Writing a will is crucial when it comes to estate planning. But most people — including two in five Americans over the age of 45 — don’t have one. While making a will isn’t the most pleasant task, neglecting to put your wishes down on paper can cause a big headache for your loved ones down the road.
Here’s everything you need to consider when writing a will, according to a Tampa will attorney.
1. Determine who will draft your will
As more and more information is available online, some people opt to create “do-it-yourself wills” or “online wills.” If you choose to make your will yourself, there are many digital tools and resources available to help you. But you should be aware that wills are legal documents, so it’s worth getting professional input. Hiring an estate planning lawyer like Candela Law Firm, P.A., can help you navigate the complexities involved in this process.
2. Select your witnesses
If you decide to create a will by yourself, you will need to find witnesses. State laws vary on this, so it’s worth doing a little research into what the requirements are. For example, most states exclude your heirs as witnesses.
3. Choose your executor
The executor of your will is the person you choose to administer your estate. The executor does not have to be a beneficiary in your will. You can select a friend, family member, or even a “corporate executor” like an attorney or bank. If you choose a professional, you will need to set aside additional compensation.
4. Leave specific instructions
When creating your will, you should leave specific instructions for how you want your estate distributed. This should include detailed lists of items or particular instructions for selling or liquidating your assets. If you have investment accounts, large bank accounts, or real estate investments, you should consider placing your assets into a trust for your beneficiaries. More and more people are also drafting separate letters of instruction outlining their wishes, but this does not require a public filing as it is not a will.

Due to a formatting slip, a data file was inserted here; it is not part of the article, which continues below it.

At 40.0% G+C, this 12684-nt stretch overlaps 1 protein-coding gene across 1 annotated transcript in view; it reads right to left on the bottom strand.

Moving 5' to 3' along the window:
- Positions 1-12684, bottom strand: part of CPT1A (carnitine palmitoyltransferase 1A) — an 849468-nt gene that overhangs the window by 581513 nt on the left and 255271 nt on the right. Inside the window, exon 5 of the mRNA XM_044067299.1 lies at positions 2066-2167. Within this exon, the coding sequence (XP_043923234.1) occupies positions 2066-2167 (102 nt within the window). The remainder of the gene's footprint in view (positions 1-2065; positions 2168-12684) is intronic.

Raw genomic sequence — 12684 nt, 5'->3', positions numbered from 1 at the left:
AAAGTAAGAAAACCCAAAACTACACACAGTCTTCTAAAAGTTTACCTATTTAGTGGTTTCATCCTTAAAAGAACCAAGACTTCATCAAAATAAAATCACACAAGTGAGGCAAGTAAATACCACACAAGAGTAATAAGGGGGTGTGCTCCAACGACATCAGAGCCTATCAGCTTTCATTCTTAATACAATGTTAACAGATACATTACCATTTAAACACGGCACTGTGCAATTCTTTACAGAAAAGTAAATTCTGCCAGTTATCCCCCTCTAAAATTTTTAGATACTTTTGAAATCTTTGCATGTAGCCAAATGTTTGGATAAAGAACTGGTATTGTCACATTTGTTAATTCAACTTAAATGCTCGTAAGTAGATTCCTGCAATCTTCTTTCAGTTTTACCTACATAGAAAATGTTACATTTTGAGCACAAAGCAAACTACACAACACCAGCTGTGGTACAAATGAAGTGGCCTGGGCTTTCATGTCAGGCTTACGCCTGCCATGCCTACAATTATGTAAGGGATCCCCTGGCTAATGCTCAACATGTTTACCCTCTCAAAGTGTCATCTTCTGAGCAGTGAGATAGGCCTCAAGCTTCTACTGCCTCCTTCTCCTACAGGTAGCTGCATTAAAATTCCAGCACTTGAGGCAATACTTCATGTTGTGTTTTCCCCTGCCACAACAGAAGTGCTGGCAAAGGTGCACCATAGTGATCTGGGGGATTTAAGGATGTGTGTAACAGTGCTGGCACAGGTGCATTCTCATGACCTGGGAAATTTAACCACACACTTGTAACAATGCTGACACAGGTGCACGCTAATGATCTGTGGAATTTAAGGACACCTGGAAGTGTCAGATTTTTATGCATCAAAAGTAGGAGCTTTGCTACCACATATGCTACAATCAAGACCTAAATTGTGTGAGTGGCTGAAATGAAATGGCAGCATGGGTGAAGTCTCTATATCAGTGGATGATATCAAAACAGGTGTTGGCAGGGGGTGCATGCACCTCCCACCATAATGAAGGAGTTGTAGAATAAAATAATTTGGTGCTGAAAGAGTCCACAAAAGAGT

5. Decide who to include as your beneficiaries
While you may already have your beneficiaries in mind, it’s something worth considering as you draft your will. For your non-liquid or non-traditional assets, choosing beneficiaries can be complicated. This is because certain items are impossible to divide unless they are sold. How do you decide who to leave your most precious things to? Or would you prefer that all of your items were sold and the assets split between your heirs?
6. Keep your will current
Life can change in the blink of an eye, so it’s always essential to keep your will in mind. You don’t want your assets going to someone you may have had a falling out with or the spouse you just divorced, for example. Reviewing your will every few years or whenever you have a significant life change will ensure that it’s up to date. Also, make sure that your bank accounts and information are current, which may require more frequent reviews other than every few years.
Plan for your future by hiring a Tampa will attorney
You can easily get help planning and writing your will with the help of a Tampa will attorney like Anthony Candela. At Candela Law Firm, we’re confident we can protect your family and assets and create as smooth of an administration process as possible. For a free consultation, get in touch with us now.